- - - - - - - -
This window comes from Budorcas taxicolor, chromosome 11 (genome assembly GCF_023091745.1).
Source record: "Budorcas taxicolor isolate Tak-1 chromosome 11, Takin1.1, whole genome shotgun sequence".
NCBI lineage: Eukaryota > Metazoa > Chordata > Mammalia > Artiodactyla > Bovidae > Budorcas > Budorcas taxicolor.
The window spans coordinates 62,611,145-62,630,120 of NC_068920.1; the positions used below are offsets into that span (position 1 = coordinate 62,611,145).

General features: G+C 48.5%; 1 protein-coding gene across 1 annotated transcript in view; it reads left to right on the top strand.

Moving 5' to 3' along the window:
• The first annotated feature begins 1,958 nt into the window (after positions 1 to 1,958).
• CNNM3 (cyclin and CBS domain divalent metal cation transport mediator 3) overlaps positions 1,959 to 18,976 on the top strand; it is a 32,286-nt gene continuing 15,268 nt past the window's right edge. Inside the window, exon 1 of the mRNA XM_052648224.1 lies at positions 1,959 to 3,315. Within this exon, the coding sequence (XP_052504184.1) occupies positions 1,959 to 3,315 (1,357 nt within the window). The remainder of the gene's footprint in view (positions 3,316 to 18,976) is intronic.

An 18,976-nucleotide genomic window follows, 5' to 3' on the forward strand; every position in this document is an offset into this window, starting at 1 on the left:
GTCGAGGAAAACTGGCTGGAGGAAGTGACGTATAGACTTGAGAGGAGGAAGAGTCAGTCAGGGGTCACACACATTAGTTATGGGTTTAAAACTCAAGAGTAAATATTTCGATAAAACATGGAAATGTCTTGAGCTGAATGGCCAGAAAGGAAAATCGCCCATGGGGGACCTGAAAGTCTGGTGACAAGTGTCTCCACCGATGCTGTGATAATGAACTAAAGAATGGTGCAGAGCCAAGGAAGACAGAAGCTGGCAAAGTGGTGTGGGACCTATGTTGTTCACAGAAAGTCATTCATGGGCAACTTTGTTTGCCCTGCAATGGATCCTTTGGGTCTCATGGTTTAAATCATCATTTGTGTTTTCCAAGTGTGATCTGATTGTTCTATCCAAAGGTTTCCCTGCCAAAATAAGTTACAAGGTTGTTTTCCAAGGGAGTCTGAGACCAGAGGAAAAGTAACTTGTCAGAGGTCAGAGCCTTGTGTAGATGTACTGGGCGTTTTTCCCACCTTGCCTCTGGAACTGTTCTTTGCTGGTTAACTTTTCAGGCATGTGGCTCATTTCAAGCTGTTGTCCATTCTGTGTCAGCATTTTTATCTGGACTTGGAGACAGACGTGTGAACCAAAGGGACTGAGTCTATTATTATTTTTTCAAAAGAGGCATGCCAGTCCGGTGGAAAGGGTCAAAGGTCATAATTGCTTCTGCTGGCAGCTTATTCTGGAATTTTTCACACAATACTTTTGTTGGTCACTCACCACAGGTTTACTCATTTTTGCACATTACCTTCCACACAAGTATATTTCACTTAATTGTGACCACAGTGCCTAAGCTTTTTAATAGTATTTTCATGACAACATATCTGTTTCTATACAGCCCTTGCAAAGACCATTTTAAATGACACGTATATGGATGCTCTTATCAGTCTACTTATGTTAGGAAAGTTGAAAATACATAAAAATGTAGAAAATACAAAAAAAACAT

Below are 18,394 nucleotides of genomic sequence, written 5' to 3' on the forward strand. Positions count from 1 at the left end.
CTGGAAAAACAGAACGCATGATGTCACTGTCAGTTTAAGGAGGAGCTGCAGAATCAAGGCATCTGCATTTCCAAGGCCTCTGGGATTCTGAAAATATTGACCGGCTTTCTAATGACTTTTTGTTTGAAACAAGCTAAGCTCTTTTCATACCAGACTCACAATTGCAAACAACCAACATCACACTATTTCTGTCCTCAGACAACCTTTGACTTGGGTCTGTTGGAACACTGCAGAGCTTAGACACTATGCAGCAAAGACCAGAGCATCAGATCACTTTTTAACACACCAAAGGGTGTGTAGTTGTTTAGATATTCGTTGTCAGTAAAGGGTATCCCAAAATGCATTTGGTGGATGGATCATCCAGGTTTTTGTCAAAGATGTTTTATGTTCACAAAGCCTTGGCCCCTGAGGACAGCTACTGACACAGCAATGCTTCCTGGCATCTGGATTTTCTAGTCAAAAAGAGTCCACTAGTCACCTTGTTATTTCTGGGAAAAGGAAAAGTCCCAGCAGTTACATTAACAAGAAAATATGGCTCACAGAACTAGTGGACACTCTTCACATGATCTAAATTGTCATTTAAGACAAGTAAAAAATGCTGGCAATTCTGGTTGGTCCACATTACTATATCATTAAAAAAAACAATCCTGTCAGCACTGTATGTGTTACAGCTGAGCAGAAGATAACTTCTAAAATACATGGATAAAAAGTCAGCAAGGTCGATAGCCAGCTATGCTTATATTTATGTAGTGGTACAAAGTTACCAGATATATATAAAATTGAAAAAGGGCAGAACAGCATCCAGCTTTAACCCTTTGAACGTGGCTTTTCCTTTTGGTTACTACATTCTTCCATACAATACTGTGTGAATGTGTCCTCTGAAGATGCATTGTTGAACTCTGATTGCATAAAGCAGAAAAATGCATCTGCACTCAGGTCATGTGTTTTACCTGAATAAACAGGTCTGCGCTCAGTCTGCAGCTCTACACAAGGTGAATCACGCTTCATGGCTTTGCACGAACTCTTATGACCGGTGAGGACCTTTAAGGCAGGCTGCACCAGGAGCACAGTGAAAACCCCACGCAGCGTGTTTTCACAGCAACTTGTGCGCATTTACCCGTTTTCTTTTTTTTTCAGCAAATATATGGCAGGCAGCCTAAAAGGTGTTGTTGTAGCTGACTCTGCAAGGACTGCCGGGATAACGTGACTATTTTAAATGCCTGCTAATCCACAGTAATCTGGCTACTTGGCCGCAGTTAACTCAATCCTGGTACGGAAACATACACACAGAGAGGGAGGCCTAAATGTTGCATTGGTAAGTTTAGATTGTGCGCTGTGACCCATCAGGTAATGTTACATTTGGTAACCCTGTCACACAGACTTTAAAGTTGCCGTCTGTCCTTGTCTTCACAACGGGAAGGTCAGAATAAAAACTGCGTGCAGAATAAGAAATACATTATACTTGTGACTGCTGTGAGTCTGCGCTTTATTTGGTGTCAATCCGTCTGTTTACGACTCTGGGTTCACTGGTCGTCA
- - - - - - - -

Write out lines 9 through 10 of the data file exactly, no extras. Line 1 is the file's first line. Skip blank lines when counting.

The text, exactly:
An 18,976-nucleotide genomic window follows, 5' to 3' on the forward strand; every position in this document is an offset into this window, starting at 1 on the left:
GTCGAGGAAAACTGGCTGGAGGAAGTGACGTATAGACTTGAGAGGAGGAAGAGTCAGTCAGGGGTCACACACATTAGTTATGGGTTTAAAACTCAAGAGTAAATATTTCGATAAAACATGGAAATGTCTTGAGCTGAATGGCCAGAAAGGAAAATCGCCCATGGGGGACCTGAAAGTCTGGTGACAAGTGTCTCCACCGATGCTGTGATAATGAACTAAAGAATGGTGCAGAGCCAAGGAAGACAGAAGCTGGCAAAGTGGTGTGGGACCTATGTTGTTCACAGAAAGTCATTCATGGGCAACTTTGTTTGCCCTGCAATGGATCCTTTGGGTCTCATGGTTTAAATCATCATTTGTGTTTTCCAAGTGTGATCTGATTGTTCTATCCAAAGGTTTCCCTGCCAAAATAAGTTACAAGGTTGTTTTCCAAGGGAGTCTGAGACCAGAGGAAAAGTAACTTGTCAGAGGTCAGAGCCTTGTGTAGATGTACTGGGCGTTTTTCCCACCTTGCCTCTGGAACTGTTCTTTGCTGGTTAACTTTTCAGGCATGTGGCTCATTTCAAGCTGTTGTCCATTCTGTGTCAGCATTTTTATCTGGACTTGGAGACAGACGTGTGAACCAAAGGGACTGAGTCTATTATTATTTTTTCAAAAGAGGCATGCCAGTCCGGTGGAAAGGGTCAAAGGTCATAATTGCTTCTGCTGGCAGCTTATTCTGGAATTTTTCACACAATACTTTTGTTGGTCACTCACCACAGGTTTACTCATTTTTGCACATTACCTTCCACACAAGTATATTTCACTTAATTGTGACCACAGTGCCTAAGCTTTTTAATAGTATTTTCATGACAACATATCTGTTTCTATACAGCCCTTGCAAAGACCATTTTAAATGACACGTATATGGATGCTCTTATCAGTCTACTTATGTTAGGAAAGTTGAAAATACATAAAAATGTAGAAAATACAAAAAAAACAT